Flu’s little helper

Influenza is a nasty bug on its own, but as doctors have long known, the other infections flu patients pick up while sick are often what kill them. This was the pattern during last year’s swine flu pandemic: some fatalities were caused by flu alone, but more were caused by the combination of influenza and bacterial pneumonia.

Immunobiologist Ruslan Medzhitov wanted to find out why flu patients so often succumb to common bacteria that our immune systems can usually dispatch. His lab studied flu infection in mice. When he injected mice with a common bacterium that “you get every time you eat a chicken sandwich,” mice that already had the flu got much sicker than healthy mice. By measuring several key immune system markers, Medzhitov found that the immune systems of flu-infected mice were significantly compromised, and that the effect lasted for about five days. Further research revealed the cause: flu infection appeared to trigger production of an immune-suppressing hormone.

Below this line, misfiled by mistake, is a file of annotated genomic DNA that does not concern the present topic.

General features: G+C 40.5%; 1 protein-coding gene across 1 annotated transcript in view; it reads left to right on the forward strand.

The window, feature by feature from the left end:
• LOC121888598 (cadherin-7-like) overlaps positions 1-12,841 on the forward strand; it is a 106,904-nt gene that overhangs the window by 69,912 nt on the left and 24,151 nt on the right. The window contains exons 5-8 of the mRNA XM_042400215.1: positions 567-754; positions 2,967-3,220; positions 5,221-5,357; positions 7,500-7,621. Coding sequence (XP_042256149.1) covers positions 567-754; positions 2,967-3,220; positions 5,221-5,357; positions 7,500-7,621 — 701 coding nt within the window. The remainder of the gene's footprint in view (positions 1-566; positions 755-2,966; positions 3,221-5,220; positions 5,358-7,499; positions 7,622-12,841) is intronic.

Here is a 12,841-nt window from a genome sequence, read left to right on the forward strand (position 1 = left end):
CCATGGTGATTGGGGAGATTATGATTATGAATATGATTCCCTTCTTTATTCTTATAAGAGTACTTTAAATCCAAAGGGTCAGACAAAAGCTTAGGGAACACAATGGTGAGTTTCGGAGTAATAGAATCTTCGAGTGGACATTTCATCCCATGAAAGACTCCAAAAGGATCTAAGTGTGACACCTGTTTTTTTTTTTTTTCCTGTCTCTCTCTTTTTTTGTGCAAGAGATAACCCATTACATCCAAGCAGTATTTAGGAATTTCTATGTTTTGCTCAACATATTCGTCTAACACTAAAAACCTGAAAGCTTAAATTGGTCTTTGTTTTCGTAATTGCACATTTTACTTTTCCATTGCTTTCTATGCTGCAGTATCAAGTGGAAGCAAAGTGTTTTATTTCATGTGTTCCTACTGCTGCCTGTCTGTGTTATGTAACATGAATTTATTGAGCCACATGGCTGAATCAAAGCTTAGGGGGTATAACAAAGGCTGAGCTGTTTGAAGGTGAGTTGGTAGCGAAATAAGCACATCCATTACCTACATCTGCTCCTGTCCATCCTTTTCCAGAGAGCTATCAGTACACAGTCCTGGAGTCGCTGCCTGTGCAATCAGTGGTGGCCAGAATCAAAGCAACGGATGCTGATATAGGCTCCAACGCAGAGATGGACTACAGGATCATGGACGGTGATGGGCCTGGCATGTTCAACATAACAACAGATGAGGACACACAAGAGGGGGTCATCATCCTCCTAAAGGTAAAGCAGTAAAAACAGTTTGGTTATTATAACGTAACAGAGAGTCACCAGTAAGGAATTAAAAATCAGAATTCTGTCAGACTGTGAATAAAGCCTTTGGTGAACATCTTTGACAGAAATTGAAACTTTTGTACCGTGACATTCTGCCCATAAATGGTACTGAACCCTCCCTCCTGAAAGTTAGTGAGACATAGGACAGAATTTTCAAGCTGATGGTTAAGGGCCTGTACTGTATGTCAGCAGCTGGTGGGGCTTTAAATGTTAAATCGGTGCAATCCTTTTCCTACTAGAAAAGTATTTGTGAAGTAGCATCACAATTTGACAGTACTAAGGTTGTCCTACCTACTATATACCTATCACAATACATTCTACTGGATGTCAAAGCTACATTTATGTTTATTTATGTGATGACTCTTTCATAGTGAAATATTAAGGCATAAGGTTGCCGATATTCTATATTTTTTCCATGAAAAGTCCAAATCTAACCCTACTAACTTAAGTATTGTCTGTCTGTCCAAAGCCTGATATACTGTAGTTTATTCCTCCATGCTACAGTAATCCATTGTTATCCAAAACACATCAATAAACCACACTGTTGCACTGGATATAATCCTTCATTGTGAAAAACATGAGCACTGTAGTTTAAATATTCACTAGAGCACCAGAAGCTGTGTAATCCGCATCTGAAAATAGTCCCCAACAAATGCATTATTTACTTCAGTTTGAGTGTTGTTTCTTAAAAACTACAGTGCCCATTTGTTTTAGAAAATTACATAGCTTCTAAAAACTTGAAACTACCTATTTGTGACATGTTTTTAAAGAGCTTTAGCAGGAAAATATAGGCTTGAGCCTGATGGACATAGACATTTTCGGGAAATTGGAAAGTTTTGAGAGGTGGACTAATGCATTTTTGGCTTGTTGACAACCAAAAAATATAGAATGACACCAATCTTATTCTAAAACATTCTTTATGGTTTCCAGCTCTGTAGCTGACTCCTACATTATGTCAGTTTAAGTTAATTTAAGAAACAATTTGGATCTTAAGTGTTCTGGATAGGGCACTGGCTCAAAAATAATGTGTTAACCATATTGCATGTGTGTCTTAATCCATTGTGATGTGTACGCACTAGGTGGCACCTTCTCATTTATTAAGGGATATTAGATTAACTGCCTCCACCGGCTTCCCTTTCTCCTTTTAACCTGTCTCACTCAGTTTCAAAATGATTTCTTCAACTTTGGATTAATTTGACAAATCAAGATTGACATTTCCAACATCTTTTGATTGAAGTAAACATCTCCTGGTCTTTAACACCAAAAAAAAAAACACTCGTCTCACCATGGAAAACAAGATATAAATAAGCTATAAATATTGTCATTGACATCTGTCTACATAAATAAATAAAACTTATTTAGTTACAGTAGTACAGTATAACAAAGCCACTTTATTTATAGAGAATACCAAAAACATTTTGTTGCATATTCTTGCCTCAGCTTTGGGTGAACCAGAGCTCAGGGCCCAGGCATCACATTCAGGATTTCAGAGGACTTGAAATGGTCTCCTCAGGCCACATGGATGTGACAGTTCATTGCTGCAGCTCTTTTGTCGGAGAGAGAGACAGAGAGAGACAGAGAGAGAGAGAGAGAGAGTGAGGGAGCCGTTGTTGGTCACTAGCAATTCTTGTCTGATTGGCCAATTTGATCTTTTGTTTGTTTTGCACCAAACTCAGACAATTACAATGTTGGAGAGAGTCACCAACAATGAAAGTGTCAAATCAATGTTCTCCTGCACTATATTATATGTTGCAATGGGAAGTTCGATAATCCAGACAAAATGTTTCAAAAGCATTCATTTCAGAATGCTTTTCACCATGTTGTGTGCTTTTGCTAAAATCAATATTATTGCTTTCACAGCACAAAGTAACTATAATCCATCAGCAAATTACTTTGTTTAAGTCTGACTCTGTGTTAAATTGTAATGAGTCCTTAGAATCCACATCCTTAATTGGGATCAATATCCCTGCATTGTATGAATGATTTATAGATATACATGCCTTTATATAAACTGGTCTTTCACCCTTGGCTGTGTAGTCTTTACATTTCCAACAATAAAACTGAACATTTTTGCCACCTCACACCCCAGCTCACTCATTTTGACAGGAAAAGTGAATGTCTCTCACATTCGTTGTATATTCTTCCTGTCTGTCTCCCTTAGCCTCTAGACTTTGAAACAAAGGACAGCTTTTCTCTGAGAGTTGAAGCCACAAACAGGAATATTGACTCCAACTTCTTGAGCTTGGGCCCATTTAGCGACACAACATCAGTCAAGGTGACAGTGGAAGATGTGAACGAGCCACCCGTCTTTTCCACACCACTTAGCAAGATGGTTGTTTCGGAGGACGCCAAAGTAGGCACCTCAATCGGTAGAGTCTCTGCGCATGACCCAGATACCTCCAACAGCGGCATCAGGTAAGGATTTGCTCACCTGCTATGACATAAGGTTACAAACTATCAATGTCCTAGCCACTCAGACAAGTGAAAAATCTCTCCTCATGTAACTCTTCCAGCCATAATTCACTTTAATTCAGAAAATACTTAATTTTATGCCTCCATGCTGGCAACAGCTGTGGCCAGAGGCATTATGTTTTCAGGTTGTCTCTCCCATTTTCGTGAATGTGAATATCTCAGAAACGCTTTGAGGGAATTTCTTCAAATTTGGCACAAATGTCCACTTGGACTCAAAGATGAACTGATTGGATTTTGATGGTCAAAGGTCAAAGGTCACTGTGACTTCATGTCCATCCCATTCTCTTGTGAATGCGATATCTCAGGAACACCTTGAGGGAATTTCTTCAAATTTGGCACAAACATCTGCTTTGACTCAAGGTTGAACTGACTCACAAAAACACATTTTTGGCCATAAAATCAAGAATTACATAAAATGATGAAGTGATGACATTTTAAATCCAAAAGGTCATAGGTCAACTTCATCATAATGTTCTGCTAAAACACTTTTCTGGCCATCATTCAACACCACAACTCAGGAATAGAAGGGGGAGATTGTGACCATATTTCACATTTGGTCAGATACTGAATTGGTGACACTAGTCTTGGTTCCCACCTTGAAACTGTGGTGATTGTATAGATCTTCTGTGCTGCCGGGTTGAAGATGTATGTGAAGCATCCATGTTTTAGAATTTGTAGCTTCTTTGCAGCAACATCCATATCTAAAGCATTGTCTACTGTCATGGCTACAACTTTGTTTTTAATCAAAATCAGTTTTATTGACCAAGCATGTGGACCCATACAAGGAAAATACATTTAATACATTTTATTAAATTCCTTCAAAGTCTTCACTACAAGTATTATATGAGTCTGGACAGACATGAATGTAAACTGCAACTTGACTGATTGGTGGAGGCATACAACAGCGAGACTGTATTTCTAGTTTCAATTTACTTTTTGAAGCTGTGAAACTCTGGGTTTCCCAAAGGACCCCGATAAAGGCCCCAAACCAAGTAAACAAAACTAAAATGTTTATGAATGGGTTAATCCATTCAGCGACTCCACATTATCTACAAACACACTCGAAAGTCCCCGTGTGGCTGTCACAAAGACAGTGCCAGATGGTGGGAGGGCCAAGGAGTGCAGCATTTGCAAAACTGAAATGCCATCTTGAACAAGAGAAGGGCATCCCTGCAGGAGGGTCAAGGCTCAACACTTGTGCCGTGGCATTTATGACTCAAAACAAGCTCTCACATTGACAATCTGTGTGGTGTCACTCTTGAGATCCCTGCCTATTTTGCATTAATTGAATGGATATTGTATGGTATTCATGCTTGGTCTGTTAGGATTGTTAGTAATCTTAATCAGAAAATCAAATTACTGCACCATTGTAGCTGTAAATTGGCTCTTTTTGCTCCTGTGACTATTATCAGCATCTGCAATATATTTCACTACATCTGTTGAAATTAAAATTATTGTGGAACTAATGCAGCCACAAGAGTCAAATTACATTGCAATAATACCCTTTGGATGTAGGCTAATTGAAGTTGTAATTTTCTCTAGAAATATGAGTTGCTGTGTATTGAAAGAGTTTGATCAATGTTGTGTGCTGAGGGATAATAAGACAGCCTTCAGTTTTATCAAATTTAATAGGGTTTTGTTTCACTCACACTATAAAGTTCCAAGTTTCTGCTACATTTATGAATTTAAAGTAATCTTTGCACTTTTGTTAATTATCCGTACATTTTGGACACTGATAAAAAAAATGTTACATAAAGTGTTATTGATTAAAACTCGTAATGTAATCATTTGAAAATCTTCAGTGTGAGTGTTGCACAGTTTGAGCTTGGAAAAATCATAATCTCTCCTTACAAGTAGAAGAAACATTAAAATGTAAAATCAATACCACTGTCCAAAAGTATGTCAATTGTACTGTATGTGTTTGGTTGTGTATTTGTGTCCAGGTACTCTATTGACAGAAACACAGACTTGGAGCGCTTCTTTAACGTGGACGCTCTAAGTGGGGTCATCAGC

But if a disabled immune system made the mice susceptible to bacterial infections, a fully active one had worse effects. When Medzhitov’s team repeated their experiments with surgically altered mice unable to produce the hormone, mice died at even higher rates. Unchecked, their immune response to flu was so aggressive that it wreaked havoc on their lungs, destroying critical tissue. Medzhitov concluded that the hormone’s immune-dampening effect, though dangerous, is essential for surviving influenza.

The study, published in Cell Host and Microbe, doesn’t provide any medical advice. But it does confirm the folk wisdom that when you get the flu, it’s good to stay home for a few days and keep yourself safe from other germs. “Grandmother was right,” says Medzhitov.  

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